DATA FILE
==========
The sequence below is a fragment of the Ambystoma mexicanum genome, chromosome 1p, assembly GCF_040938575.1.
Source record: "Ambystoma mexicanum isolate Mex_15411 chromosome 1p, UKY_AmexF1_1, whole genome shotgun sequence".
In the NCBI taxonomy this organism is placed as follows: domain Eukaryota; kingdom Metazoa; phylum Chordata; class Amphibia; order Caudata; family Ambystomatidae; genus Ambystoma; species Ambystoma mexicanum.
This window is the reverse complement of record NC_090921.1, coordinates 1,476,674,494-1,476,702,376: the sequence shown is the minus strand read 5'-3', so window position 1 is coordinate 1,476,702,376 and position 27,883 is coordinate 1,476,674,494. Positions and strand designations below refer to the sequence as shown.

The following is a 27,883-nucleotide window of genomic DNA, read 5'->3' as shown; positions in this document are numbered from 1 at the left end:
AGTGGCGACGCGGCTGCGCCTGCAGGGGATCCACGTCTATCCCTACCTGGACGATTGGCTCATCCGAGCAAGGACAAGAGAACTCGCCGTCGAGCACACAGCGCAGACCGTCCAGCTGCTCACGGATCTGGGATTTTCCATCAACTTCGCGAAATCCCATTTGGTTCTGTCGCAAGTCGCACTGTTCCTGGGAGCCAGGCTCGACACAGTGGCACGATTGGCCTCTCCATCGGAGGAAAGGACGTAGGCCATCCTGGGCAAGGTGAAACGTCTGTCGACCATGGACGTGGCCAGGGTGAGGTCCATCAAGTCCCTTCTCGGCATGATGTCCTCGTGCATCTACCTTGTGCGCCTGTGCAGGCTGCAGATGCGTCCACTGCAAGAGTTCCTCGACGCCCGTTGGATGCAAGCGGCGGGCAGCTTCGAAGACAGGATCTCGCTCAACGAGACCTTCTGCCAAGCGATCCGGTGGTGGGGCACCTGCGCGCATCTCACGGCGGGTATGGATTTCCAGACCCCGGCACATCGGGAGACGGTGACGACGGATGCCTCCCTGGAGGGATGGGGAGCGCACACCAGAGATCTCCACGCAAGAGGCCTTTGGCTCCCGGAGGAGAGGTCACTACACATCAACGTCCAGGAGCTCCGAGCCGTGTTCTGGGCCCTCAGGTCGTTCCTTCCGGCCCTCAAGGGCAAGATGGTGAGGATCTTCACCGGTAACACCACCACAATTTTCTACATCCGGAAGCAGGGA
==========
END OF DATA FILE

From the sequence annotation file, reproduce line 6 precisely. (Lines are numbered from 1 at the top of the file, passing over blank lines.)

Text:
AGTGGCGACGCGGCTGCGCCTGCAGGGGATCCACGTCTATCCCTACCTGGACGATTGGCTCATCCGAGCAAGGACAAGAGAACTCGCCGTCGAGCACACAGCGCAGACCGTCCAGCTGCTCACGGATCTGGGATTTTCCATCAACTTCGCGAAATCCCATTTGGTTCTGTCGCAAGTCGCACTGTTCCTGGGAGCCAGGCTCGACACAGTGGCACGATTGGCCTCTCCATCGGAGGAAAGGACGTAGGCCATCCTGGGCAAGGTGAAACGTCTGTCGACCATGGACGTGGCCAGGGTGAGGTCCATCAAGTCCCTTCTCGGCATGATGTCCTCGTGCATCTACCTTGTGCGCCTGTGCAGGCTGCAGATGCGTCCACTGCAAGAGTTCCTCGACGCCCGTTGGATGCAAGCGGCGGGCAGCTTCGAAGACAGGATCTCGCTCAACGAGACCTTCTGCCAAGCGATCCGGTGGTGGGGCACCTGCGCGCATCTCACGGCGGGTATGGATTTCCAGACCCCGGCACATCGGGAGACGGTGACGACGGATGCCTCCCTGGAGGGATGGGGAGCGCACACCAGAGATCTCCACGCAAGAGGCCTTTGGCTCCCGGAGGAGAGGTCACTACACATCAACGTCCAGGAGCTCCGAGCCGTGTTCTGGGCCCTCAGGTCGTTCCTTCCGGCCCTCAAGGGCAAGATGGTGAGGATCTTCACCGGTAACACCACCACAATTTTCTACATCCGGAAGCAGGGA